During the last several decades many Chicanos and Latino immigrants have made rural communities their permanent homes. As their numbers have increased, the numbers of non-Hispanic white people have decreased in absolute and relative amounts in these areas. Rural Latinos are currently concentrated in about 100 communities where there are agricultural jobs.l Correlation analyses show that greater concentration of Latinos is associated with more of the population in poverty, more of the labor force in agriculture fewer adults with a high school degree or some college education, lower per capita community revenues, and lower per capita community expenditures.2
These trends can be partially, but not entirely, explained by increasing immigration from Mexico, and depressed wages and conditions in the farm labor market. While immigration generally brings more income to local communities, it also can increase underemployment, poverty, and public assistance use.3 As conditions in the farm labor market deteriorate, so do the service provision efforts of farmdependent communities. An increasingly poor community cannot support a viable commercial sector, and without much local commerce, city governments have stagnant tax bases.4 To counter such problems, rural development policy has focused on helping people acquire skills and move out of rural areas, and promoting investment in communities to stimulate growth.5 However, these solutions don't improve the well-being of the community-better educated people move out, leaving space for new, poorer migrants, while economic growth does not bring relief from poverty for all groups of residents.6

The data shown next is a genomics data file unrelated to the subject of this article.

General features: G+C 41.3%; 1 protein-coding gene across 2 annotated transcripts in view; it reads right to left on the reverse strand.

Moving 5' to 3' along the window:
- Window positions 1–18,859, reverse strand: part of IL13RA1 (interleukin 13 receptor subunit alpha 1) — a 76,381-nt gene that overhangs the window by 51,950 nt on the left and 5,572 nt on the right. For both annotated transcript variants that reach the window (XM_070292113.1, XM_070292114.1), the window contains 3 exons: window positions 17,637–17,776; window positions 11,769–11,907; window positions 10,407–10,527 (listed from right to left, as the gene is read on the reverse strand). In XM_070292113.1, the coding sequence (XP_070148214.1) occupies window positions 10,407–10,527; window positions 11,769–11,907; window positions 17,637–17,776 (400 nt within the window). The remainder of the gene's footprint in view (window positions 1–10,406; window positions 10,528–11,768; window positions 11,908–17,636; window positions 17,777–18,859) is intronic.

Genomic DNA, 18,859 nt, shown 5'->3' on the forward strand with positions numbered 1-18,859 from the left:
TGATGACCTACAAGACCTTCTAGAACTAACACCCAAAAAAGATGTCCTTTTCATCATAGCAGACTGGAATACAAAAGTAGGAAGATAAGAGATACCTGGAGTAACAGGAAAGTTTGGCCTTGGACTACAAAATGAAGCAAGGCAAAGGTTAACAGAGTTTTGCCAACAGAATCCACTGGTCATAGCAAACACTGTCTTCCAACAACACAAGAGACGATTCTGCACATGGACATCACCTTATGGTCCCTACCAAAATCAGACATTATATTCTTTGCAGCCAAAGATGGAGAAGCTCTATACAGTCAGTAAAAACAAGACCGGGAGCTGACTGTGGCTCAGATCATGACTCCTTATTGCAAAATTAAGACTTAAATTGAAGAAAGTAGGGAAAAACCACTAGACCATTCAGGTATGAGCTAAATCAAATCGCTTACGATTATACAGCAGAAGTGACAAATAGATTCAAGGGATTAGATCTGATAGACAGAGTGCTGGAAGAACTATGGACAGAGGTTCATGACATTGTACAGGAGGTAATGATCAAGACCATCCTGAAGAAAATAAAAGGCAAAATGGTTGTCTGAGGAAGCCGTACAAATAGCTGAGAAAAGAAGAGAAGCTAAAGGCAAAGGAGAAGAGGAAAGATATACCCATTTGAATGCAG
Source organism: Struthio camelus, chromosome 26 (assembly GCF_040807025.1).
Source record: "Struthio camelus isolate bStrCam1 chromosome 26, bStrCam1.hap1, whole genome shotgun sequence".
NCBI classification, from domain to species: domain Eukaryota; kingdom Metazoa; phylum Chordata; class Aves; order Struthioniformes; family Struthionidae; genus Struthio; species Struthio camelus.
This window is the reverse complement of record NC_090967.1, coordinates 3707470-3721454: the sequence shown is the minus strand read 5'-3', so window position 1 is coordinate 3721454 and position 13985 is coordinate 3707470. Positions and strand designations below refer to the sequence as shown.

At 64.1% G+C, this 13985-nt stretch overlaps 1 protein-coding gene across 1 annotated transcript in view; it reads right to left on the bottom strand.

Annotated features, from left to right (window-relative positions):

This Statistical Brief provides a basis for further study of these phenomena by examining trends in population and community well-being among rural communities in California. It then profiles eight specific communities located in a highly agricultural area-between Fresno and Bakersfield in the San Joaquin valley. These eight communities have been selected by means of percentile rankings as being representative of general trends, yet differing somewhat from neighboring communities. These analyses allow us to focus on the following questions:
(1) What are the specific relationships between greater agricultural employment, immigration, Latino population concentration, and community life variables?
(2) Which demographic variables best predict economic well-being among rural communities?
(3) What patterns are discernible in terms of immigration and economic health for rural communities? Are communities experiencing similar patterns? How are these patterns emerging in specific communities?
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